He made the announcement on Instagram this morning: “After 25 seasons of professional hockey 1,680 NHL regular season games, 200 Stanley Cup Playoff games, and hundreds of international games I am proud to announce my decision to retire from the National Hockey League. In doing so, I am honored to return to TD Garden today to sign a one-day contract with the Boston Bruins and officially finish my career with the team that has meant so much to me and my family. There are so many people that have helped contribute to my success, including all of you, and I look forward to properly thanking everyone this afternoon. Thank you, Big Zee.”
In the NHL, his size belied his speed and enormous strength. He played 24 seasons, and when he captained the Boston Bruins to the Stanley Cup in 2011, he became only the second European to do so after Nicklas Lidstrom with Detroit three years earlier.
Chara was born in Trencin and first rose to prominence with the Dukla Trencin junior team in the mid-1990s. Because of his size, he was slower to develop and never played at the World Juniors, but the New York Islanders used the 56th selection in the 1996 Entry Draft to select him after no club chose him the previous year, his first season of eligibility.
After the draft, Chara opted to play in the WHL, with Prince George, and he started the following year in the AHL, with Kentucky. But once he was called up to the Islanders, there was no going back. He used his unparallelled size and strength to become a force in his own end, and his incredible power helped him develop one of the most feared slapshots in the league. Indeed, he would eventually win the hardest shot contest at the NHL All-Star Game/Skills Competition five times.
After four years on Long Island, Chara was traded to Ottawa in a deal which saw the Islanders acquire Alexei Yashin. Chara blossomed in Ottawa, becoming more important to the offence, anchoring the power play, and maintaining his impenetrable qualities inside his own blue line. But the Senators had another star blueliner in Wade Redden, and by the end of the 05/06 season they felt they couldn’t afford to keep both. They signed Redden to a long-term contract and allowed Chara to leave, which time quickly proved to be a huge mistake.
The Bruins pounced on the big man, signed him to a 5-year, $37.5 million deal of his own, and gave him the “C”, which he wore for all of his 14 seasons with the Bruins. With a formidable core that included Patrice Bergeron, Brad Marchand, and goalie Tim Thomas, the Bruins made deep runs in the playoffs, culminating in 2011 when they defeated Vancouver in game seven to win their first Stanley Cup since Bobby Orr led the team to glory in 1972. They made it back to the finals two years later, losing to Chicago in six games, and 2019, going down to defeat in seven games to St. Louis.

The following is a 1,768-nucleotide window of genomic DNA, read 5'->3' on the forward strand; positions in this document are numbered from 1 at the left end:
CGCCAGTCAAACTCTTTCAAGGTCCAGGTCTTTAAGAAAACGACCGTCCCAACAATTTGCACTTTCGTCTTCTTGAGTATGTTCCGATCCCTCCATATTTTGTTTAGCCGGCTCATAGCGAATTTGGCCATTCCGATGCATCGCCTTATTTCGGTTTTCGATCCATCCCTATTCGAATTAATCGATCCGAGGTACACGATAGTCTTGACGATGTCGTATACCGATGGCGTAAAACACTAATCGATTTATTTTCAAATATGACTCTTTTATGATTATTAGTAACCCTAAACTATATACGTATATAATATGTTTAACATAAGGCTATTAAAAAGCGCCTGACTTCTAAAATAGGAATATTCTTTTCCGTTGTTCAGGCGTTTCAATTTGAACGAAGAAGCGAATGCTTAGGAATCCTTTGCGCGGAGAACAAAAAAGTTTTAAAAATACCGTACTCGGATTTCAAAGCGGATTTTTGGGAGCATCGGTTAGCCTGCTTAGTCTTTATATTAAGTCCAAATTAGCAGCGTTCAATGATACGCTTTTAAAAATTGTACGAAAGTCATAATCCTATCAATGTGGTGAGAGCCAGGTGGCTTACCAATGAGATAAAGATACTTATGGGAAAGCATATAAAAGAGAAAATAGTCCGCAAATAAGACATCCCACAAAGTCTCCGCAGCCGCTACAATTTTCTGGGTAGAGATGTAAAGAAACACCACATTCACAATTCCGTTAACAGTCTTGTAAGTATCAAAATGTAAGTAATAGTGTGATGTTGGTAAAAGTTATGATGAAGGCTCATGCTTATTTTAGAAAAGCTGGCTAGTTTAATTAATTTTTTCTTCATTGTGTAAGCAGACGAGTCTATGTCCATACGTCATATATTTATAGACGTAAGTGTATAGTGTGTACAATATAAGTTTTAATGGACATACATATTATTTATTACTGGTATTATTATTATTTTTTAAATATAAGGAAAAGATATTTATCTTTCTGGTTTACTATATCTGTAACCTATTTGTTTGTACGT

Chara closed out his NHL career with one season in Washington, in 2020/21, and then back to where it all began, with the Islanders, last season. In all, his 1,680 regular-season games in the most by a defender in NHL history, and he added to that total by playing in exactly 200 playoff games. He won the Norris Trophy in 2008/09, only the second European after Lidstrom to win that coveted honour.
Chara was also part of the silver-medal team in 2012, something of a minor miracle with a roster not as deep as the early 2000s. They knocked off Canada, 4-3, in the quarter-finals, then the Czechs, 3-1 in the semis, eventually losing to Russia, 6-2. As great as that tournament was, the indelible image of the event came after the Slovaks received their silver medals. Chara donned the number 38 sweater of Pavol Demitra, who had been one of the victims of the Yaroslavl plane crash the previous September and who had long been a driving force for Slovak hockey. Gone, he was not forgotten, and certainly not by Chara.
Chara dropped his gloves occasionally in the NHL, more often in the early years as players challenged his toughness, far less so in later years when word got around that a fight with Chara was like a suicide mission. He was respected by all, teammates and opponents alike, and despite his size and toughness, he was a sporting player who didn’t abuse his superior power.
The NHL will miss Chara, and Slovakia will revere him for the rest of his life. He was a great player but an even greater ambassador for the game, at home and abroad.